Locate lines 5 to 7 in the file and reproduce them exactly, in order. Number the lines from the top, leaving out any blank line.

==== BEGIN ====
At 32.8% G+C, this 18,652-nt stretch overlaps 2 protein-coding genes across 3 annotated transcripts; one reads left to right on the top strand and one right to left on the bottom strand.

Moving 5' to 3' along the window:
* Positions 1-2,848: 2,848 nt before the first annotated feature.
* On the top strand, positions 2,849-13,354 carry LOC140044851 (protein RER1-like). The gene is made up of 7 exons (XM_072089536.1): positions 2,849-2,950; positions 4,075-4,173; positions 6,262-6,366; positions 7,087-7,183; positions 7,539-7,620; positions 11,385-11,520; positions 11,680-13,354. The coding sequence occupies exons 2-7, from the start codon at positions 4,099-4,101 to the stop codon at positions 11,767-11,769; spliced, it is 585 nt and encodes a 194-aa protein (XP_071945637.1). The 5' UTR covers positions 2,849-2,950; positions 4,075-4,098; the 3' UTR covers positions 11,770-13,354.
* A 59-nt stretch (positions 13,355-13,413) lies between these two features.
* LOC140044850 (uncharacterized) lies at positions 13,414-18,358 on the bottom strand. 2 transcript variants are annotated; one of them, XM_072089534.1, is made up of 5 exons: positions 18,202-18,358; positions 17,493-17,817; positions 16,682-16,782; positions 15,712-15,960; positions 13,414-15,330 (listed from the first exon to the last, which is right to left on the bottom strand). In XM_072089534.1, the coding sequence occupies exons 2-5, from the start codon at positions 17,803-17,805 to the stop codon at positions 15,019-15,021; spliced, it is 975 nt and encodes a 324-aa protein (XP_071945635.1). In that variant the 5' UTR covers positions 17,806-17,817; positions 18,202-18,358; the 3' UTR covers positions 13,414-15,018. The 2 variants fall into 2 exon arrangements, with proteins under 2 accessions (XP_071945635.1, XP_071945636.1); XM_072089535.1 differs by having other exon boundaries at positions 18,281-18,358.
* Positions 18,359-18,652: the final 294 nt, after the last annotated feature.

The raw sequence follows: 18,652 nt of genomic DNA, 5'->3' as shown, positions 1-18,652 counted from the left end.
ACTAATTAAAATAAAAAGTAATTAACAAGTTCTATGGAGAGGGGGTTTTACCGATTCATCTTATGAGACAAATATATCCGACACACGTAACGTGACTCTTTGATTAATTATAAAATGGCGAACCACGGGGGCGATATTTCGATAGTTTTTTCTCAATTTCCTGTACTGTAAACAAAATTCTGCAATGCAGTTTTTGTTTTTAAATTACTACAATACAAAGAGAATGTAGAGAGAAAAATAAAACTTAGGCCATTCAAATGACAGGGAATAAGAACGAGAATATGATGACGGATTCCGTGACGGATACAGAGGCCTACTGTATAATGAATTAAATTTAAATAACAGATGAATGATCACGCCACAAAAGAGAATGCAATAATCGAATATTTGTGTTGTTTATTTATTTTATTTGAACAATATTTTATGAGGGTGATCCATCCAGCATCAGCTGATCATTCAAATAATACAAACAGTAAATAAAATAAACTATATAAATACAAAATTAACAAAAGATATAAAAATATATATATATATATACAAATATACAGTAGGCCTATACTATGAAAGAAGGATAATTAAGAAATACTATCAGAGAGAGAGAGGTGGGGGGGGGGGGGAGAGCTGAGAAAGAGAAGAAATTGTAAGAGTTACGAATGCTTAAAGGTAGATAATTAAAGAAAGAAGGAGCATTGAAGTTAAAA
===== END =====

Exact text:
* A 59-nt stretch (positions 13,355-13,413) lies between these two features.
* LOC140044850 (uncharacterized) lies at positions 13,414-18,358 on the bottom strand. 2 transcript variants are annotated; one of them, XM_072089534.1, is made up of 5 exons: positions 18,202-18,358; positions 17,493-17,817; positions 16,682-16,782; positions 15,712-15,960; positions 13,414-15,330 (listed from the first exon to the last, which is right to left on the bottom strand). In XM_072089534.1, the coding sequence occupies exons 2-5, from the start codon at positions 17,803-17,805 to the stop codon at positions 15,019-15,021; spliced, it is 975 nt and encodes a 324-aa protein (XP_071945635.1). In that variant the 5' UTR covers positions 17,806-17,817; positions 18,202-18,358; the 3' UTR covers positions 13,414-15,018. The 2 variants fall into 2 exon arrangements, with proteins under 2 accessions (XP_071945635.1, XP_071945636.1); XM_072089535.1 differs by having other exon boundaries at positions 18,281-18,358.
* Positions 18,359-18,652: the final 294 nt, after the last annotated feature.